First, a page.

The standard of excellence in the sport, when he’s on. In 2015, Hanyu shattered the record for total points in a competition by 27.13. Two weeks later, he scored another 8.03 points higher to win the prestigious Grand Prix Final by 37.48 points. Inconsistency cost him at the last two world championships, where Spanish training partner Javier Fernandez overtook Hanyu’s short-program lead for gold.

Sara Takanashi, Japan, Ski Jumping
Takanashi may be the most towering 100-pound athlete on the planet. She has won 26 of her 35 World Cup starts in the last two years. The only drawback is her record at the Olympics and World Championships — a shocking fourth in Sochi and no golds in three individual worlds starts.

Sven Kramer, Netherlands, Speed Skating
Kramer may be best known to Americans for stepping into the wrong lane during the 2010 Olympic 10,000m (at the direction of his coach) and being disqualified despite skating four seconds faster than the Olympic record. But to the Dutch he is simply a winner, perhaps the greatest skater of all time. He hasn’t lost a major international 5000m in four years and, this season, showed his versatility by winning his first World Cup 1500m in eight years.  

Ole Einar Bjoerndalen, Norway, Biathlon
The Biathlon King broke the record for career Winter Olympic medals in Sochi by reaching 13. He could break a tie for gold medals (eight) with retired Norwegian cross-country skier Bjorn Daehlie in PyeongChang, if he qualifies for a seventh Olympics at age 44. That appears likely, given he earned medals in three of four individual races at the 2016 Worlds and is the second-ranked Norwegian biathlete this season.

Kamil Stoch, Poland, Ski Jumping
Swept both individual golds in Sochi while wearing a military-green helmet in honor of the Polish Air Force. Plummeted to 22nd in the World Cup standings a season ago. Re-emerged this season by winning the prestigious Four Hills Tournament for the first time and winning four straight World Cups in January.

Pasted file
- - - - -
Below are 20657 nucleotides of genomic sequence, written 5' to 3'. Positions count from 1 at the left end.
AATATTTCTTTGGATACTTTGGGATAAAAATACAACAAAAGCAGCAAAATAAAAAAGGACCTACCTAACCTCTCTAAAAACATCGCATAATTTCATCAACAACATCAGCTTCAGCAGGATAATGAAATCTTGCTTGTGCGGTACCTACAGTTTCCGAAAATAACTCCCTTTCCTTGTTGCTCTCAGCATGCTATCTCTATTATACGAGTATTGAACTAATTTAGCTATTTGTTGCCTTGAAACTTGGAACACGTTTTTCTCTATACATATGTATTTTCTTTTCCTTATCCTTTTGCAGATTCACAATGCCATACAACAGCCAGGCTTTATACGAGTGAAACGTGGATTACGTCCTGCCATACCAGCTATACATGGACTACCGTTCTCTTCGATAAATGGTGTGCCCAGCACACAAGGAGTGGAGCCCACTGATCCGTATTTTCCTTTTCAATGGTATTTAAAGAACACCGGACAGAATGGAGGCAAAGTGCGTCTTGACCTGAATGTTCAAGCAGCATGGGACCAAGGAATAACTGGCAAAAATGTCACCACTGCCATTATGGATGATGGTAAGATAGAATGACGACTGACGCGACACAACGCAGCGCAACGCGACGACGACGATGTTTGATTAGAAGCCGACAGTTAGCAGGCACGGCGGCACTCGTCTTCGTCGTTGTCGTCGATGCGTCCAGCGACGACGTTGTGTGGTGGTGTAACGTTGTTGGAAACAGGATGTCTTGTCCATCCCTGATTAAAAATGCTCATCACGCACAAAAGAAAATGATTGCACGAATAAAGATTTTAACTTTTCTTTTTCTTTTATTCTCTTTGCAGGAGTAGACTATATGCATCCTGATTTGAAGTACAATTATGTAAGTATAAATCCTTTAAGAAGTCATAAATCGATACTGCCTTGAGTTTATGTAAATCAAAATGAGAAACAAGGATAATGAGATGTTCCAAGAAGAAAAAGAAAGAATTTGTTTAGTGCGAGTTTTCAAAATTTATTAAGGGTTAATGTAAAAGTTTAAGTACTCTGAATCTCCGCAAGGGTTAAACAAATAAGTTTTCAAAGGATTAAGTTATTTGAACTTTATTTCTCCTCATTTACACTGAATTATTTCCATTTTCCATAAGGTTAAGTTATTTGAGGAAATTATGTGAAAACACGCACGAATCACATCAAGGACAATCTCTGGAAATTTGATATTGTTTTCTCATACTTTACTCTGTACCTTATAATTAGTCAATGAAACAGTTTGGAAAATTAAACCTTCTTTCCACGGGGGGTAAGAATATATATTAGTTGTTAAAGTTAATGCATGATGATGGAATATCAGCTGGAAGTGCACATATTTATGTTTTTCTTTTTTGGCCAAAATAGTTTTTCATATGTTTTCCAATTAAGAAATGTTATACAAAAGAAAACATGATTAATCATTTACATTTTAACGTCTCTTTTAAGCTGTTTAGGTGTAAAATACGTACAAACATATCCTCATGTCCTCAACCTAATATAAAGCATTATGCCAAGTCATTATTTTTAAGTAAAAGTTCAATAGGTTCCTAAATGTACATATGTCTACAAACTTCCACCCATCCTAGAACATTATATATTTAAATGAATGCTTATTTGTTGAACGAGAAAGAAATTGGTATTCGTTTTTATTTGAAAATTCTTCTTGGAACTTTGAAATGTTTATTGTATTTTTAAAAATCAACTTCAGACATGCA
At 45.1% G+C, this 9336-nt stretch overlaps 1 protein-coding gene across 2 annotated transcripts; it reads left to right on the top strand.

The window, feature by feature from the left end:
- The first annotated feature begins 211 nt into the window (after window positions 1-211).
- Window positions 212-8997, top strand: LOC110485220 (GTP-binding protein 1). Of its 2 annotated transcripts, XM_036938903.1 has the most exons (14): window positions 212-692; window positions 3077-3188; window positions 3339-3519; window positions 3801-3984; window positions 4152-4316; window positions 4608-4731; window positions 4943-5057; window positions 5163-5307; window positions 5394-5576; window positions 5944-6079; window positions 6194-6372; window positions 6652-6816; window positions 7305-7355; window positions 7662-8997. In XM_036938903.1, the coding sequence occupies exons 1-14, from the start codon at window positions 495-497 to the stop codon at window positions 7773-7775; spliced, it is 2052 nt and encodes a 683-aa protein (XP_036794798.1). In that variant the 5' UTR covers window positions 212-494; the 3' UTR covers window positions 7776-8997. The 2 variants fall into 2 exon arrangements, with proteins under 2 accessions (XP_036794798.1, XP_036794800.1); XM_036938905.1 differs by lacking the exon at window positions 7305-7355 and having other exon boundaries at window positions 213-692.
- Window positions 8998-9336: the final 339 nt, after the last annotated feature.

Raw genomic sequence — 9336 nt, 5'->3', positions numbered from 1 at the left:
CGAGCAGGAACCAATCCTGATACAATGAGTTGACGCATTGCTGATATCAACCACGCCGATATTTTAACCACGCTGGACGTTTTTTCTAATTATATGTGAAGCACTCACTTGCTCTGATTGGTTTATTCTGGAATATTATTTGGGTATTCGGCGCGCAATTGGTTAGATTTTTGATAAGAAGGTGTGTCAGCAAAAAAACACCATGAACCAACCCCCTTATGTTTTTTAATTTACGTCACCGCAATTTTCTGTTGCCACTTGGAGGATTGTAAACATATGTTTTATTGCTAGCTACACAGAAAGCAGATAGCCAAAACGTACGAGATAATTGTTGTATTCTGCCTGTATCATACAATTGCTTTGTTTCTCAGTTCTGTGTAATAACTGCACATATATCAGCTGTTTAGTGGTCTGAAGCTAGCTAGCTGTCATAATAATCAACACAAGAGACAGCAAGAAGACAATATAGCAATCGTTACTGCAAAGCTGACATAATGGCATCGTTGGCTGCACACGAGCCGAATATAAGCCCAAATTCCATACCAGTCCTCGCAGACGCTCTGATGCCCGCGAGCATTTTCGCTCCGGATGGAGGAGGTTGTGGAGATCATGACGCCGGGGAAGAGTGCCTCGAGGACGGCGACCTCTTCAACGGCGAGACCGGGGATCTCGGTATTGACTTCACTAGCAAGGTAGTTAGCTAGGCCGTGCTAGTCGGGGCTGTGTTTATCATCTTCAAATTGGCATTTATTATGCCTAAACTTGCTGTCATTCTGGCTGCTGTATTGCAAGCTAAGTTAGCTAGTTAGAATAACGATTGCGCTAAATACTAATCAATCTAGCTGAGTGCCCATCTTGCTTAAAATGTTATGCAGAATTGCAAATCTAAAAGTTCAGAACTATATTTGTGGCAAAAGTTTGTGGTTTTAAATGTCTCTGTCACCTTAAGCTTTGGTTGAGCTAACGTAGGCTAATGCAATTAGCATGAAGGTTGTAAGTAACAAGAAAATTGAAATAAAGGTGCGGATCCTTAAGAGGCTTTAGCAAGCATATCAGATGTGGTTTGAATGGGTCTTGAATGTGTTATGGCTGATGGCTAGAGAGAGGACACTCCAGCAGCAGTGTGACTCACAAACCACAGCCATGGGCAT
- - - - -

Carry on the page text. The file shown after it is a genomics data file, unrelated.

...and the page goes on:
Yevgenia Medvedeva, Russia, Figure Skating
Medvedeva, who started competing on the senior international level in 2015, hasn’t lost since November 2015 and is the biggest gold-medal favorite in figure skating. She could go into PyeongChang riding a streak of dominance not seen since Katarina Witt.

Alexander Ovechkin, Russia, Hockey
Ovechkin’s commitment to his national team may be unrivaled in men’s hockey. The three-time Hart Trophy winner has already said he intends to play in PyeongChang regardless of if the NHL officially participates in the Winter Games. He took the same stance this time four years ago, while the NHL was deciding whether it would participate in Sochi. Still, Ovechkin has yet to win a medal in three Olympic appearances.

Javier Fernandez, Spain, Figure Skating
Fernandez has been so great that he’s kicked soccer off the front page of Spanish sports daily Marca with his conquests, including the last two world championships. He comes from a nation with maybe 20 ice rinks and was bullied growing up for being a figure skater. Now, Fernandez is tight with Real Madrid and receives letters from the Spanish royal family after victories. He should win Spain’s third-ever Winter Olympic medal and first since 1992.

Lara Gut, Switzerland, Alpine Skiing
Reigning World Cup overall champion as the best all-around female Alpine racer. At 17 years old, Gut took silver in the 2009 World Championships downhill behind Lindsey Vonn. Gut then missed the 2010 Olympics with a dislocated hip and didn’t fully realize her potential until the last few years, after co-starring in a 2012 Italian film. Gut is Vonn’s toughest foe in speed races and has over the years stoked the rivalry with quotes.

PYEONGCHANG 2018 COVERAGE
Storylines | 18 U.S. Stars | 18 Global Stars |
10 Unique Olympic Hopeful Stories